Enterprises seeking a solution always want to get good program value for the cost of the program. There are vendors that offer low-cost solutions but lack robustness value, and there are solutions that are overhyped and overpriced. It is important to check how the solution ranks in overall value and price and aligns with the business value that companies seek to bring to their telecom departments and to their enterprise communications deployment.
Enterprises are best off making a shortlist of three to four vendors and then compare the pros and cons of each. Some items to consider are whether there is a fee for each software license, whether the vendor will charge extra for tape processing, what level of business process outsourcing is provided, and how much the vendor is charging in maintenance fees.
There is a misconception about the speedy deployment of TCM solutions. Often, the process take a while because the vendor has to act as an intermediary between carriers and their clients to get information. Also, suppliers do not control everything involved in the implementation. Yet, best-in-class companies, representing the top 20 percent of TCM companies, are on average able to choose a vendor, sign a contract, and implement in 11 months. “Laggards,” by comparison, average almost 29 months.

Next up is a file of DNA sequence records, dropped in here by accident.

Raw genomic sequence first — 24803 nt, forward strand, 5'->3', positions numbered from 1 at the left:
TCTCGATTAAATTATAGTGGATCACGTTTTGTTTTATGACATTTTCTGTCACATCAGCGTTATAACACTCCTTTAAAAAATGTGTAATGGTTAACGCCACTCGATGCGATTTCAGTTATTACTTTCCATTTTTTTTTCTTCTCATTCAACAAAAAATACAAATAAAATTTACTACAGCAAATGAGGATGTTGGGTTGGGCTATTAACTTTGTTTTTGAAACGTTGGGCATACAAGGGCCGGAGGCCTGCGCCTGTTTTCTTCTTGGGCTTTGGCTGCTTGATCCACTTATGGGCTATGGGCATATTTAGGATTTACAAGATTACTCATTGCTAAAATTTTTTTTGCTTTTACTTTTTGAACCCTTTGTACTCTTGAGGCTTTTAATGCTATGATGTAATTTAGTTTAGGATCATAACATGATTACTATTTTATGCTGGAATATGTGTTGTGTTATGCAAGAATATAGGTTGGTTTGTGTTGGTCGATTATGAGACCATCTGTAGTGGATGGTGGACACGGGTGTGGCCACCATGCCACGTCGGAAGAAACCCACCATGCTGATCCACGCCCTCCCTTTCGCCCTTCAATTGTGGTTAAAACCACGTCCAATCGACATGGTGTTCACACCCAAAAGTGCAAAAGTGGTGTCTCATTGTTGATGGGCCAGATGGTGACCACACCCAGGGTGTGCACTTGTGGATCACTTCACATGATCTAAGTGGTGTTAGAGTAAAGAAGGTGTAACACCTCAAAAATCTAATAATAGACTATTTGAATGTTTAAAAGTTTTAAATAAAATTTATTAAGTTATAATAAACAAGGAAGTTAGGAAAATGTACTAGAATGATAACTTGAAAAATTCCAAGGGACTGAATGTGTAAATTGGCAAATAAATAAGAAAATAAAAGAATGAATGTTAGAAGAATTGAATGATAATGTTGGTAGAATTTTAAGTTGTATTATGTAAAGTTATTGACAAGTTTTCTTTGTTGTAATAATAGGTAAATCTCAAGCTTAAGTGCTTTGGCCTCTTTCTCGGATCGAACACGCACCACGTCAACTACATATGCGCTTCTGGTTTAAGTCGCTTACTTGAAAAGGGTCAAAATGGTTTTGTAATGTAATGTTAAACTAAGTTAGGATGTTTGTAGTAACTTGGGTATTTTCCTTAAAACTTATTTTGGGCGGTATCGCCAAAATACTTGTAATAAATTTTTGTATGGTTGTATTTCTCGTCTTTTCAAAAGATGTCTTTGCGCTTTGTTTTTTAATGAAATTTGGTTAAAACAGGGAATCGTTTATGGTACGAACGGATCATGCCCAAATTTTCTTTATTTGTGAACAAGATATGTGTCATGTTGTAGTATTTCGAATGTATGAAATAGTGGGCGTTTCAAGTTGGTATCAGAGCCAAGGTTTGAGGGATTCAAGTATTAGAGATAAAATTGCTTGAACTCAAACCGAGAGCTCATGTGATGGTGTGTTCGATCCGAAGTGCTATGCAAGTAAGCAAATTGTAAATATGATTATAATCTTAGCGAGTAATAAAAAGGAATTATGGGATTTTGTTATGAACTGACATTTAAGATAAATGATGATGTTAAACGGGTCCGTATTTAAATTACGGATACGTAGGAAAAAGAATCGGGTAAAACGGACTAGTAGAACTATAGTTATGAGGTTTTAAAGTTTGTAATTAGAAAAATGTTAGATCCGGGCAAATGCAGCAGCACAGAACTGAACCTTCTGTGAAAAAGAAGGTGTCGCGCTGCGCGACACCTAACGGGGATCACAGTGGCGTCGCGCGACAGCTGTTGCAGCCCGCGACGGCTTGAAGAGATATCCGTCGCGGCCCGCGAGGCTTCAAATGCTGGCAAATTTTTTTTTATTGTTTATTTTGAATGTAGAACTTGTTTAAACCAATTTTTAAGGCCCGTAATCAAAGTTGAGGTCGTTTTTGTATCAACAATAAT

The enterprise must select the vendor after considering the business processes, timeframes for deployment, and technical requirements when implementing the solution. The enterprise must also take in consideration the skills or knowledge sets of the vendor’s staff and product functionalities that differentiate the vendor from its competitors.
Moreover, there has to be a detailed implementation plan that has been developed for a particular enterprise’s requirements. Implementations with C-level involvement have a greater track record for success, since TCM implementations provide an opportunity to centralize enterprise-wide telecom spend and give better oversight over company-wide communications policies. The enterprise must also ask if the supplier’s approach aligns with the enterprise, whether the vendor actively invests in R&D and product support, and if the vendor has resources to monitor the program success
There are plenty of TCM vendors in the market and selecting the one that is not profitable can be quite risky. Once a solution is deployed, it’s often difficult to replace it with another. Prior to selecting the TCM solution, the enterprise must evaluate if the TCM solution providing firm is profitable and financially stable and its current rate of profitability or losses, and also if there is any venture capital funding involved.
The stability of the deployed solution is linked to the vendor’s future plans. It’s also imperative to know the firm’s future schedule that reflects ongoing investments and regular software releases. Finally, the enterprise must determine the roadmap of future capabilities align with its plans to implement new technology.
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Anshu Shrivastava is a contributing editor for TMCnet. To read more of Anshu's articles, please visit her columnist page.
Edited by Mae Kowalke